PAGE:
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Discussion Starter #1
= RB26DET in an E30

Picking up the motor tommorow, the shell this weekend... If there is any interest, I'll keep you guys updated.

I got everything for 3500 bucks, which, if you know anything about pricing of the gtr engine, that's a steal. The motor is out of a running skyline GTR. It will be single turbo (i got my old rb26deT manifold that i made back). It comes with wiring harness, ECU, RB26 transmission (which i will have to cut the xfer case off of) and a ni$mo triple plate clutch.

It's going in an E30 coupe (1986 328e)

I know this engine like the back of my hand, so it should be pretty straight forward.
 

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Discussion Starter #3
Andrikos said:
I'm still waiting for your turbo Elise write-up... -poke-

haha, the one i am selling? I had problems with the emanage, pulled it off the car, came close to buying a hydra, then got my hands on this project.

The turbo was mounted, but never boosted. I will go as low as 4000 just to get it out of my garage.

I never did the write up, because i became a bit jaded after putting in a week's work and then having to remove it all... I think you will be waiting a long time for that write-up.

Sorry to be a let down. :(
 

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newman said:
haha, the one i am selling? I had problems with the emanage, pulled it off the car, came close to buying a hydra, then got my hands on this project.

The turbo was mounted, but never boosted. I will go as low as 4000 just to get it out of my garage.

I never did the write up, because i became a bit jaded after putting in a week's work and then having to remove it all... I think you will be waiting a long time for that write-up.

Sorry to be a let down. :(
Too bad - you would not have been disappointed with the Hydra.
 

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Discussion Starter #6
Shiftlock said:
Too bad - you would not have been disappointed with the Hydra.

i don't doubt that, but at this point i feel like keeping the elise more or less stock and having another car that i don't feel bad gutting the crap out of will be a better option...
 

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Sweeeeet. I've always liked the looks of the E30s.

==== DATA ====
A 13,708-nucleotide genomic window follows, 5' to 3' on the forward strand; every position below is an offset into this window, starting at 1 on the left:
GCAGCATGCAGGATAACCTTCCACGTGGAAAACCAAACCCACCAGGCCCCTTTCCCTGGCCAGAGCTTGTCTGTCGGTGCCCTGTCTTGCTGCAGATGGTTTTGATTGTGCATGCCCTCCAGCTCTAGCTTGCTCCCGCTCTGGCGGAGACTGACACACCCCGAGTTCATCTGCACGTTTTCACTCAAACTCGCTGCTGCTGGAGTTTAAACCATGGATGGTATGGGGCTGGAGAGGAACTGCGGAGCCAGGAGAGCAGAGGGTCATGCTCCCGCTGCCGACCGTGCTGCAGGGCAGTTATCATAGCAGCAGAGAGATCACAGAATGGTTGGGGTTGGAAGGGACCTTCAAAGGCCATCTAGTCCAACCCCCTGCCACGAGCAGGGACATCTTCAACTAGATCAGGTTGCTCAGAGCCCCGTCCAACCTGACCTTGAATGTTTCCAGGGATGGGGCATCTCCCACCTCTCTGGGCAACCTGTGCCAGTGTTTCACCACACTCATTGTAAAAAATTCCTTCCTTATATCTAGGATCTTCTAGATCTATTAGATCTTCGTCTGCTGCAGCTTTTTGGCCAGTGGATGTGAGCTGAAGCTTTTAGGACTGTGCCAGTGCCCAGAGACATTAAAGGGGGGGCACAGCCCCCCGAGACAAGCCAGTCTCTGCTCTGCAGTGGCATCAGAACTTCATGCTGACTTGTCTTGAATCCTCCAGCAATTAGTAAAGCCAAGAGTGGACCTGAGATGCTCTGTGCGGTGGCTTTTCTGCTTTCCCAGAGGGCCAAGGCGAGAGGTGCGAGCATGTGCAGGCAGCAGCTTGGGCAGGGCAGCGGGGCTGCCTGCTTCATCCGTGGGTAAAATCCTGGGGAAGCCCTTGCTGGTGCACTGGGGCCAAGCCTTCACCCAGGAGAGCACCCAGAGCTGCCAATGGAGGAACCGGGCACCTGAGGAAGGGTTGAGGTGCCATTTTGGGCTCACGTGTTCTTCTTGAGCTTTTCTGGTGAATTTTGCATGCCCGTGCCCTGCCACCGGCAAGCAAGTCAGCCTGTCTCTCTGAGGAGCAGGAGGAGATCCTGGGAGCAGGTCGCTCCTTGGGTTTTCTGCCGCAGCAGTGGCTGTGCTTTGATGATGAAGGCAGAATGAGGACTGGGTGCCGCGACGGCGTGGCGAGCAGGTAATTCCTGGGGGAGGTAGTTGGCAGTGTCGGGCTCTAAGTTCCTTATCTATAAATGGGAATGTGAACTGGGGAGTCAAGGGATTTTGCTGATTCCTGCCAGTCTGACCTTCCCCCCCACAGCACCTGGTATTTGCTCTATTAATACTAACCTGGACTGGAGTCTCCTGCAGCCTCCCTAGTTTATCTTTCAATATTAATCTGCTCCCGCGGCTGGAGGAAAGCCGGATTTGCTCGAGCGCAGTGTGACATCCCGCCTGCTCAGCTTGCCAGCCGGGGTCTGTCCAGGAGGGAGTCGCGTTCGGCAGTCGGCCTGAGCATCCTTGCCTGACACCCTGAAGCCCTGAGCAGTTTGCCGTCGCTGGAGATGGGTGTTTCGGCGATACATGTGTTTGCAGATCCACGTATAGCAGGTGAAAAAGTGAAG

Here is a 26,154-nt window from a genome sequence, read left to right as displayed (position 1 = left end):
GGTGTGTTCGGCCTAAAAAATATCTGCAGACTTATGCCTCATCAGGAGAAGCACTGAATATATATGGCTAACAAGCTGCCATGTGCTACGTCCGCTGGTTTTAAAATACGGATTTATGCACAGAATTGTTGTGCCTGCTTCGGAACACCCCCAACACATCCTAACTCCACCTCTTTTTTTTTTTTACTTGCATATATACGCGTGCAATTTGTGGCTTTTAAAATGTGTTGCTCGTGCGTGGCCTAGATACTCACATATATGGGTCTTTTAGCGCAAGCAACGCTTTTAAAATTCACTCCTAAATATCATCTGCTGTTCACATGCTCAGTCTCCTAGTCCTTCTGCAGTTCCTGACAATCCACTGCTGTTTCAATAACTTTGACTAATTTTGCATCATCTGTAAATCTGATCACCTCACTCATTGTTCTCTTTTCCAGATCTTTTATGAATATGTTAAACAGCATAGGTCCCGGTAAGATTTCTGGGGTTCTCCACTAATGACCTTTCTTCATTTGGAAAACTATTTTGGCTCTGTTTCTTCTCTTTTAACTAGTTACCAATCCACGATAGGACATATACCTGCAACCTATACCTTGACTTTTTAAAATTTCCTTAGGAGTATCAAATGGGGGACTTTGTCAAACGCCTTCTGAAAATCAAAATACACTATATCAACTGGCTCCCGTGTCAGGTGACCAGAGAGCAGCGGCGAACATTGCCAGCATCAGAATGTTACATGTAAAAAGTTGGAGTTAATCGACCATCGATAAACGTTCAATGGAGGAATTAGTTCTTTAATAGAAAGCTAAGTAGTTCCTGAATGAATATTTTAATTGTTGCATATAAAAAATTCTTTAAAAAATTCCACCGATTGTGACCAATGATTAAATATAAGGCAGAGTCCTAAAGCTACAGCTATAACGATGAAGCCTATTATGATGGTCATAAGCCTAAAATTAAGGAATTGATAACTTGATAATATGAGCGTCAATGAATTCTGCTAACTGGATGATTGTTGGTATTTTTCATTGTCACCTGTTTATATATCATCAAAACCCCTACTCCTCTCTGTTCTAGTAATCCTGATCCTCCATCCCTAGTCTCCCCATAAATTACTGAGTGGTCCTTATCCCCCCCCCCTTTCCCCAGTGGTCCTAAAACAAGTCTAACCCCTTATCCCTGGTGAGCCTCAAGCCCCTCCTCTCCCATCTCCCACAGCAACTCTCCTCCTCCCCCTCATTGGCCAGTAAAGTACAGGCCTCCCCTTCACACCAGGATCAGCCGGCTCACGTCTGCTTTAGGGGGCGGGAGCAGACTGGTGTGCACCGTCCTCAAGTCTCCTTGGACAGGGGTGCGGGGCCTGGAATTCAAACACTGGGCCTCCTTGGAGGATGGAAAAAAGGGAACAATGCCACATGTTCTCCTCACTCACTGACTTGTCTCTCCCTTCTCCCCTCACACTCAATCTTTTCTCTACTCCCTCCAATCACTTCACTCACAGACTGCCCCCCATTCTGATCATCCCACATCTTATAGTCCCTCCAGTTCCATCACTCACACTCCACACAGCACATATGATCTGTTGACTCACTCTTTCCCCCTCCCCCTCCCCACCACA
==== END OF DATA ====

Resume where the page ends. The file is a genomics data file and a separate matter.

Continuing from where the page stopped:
You should put this motor into an E30 M3 just to piss the purists off ;)
 

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Discussion Starter #8
Bane said:
Sweeeeet. I've always liked the looks of the E30s.

You should put this motor into an E30 M3 just to piss the purists off ;)

haha, i can't afford the shell right now, but i'd love to do that... maybe once this is squared away...
 

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Should be insanely fast - sounds great! Certainly going to surprise some people...:shift:
 

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Discussion Starter #10
I'll just keep updating this with pics. I know you purists are going to hate on this... go ahead.

I give you what will become a 1986 BMW 326rb

At the moment i still don't have the car, but i am going to need it very soon. I am just awaiting delivery... It's an 86 325e coupe.

I don't know much about BMW's. In fact I hate most euro cars. Especially VWs. No matter, it was a clean, available, RWD chassis. Plus, E30s are like the new civics. They are cheap, light, and have the added benefit of RWD.

I pulled it out of a skyline GTR that was recieving another RB26 that i sold the owner of the GTR. It has a few mods like splitfire coilpacks and a 3 puck clutch. It may have cams. We are not sure (note classic shocker pose, Both of these pictures are JOKES):






Now, the first step was to remove the oil pan. I could buy the RB25 pan, but i don't want to for the following reasons:

* it's 280 bucks
* the rb26 pan is cast aluminum, it's stronger and has better heat transfer.
* rb26 pan has sick baffling, as well as kickouts
* rb26 pan bolts to transmission. Rb25 does not
* rb25 pan needs to be modified to work with the rb26 oil pickup. A substantial amount of the rb25 windage tray needs to be removed to facilitate fitment.


This is what a stock unit looks like: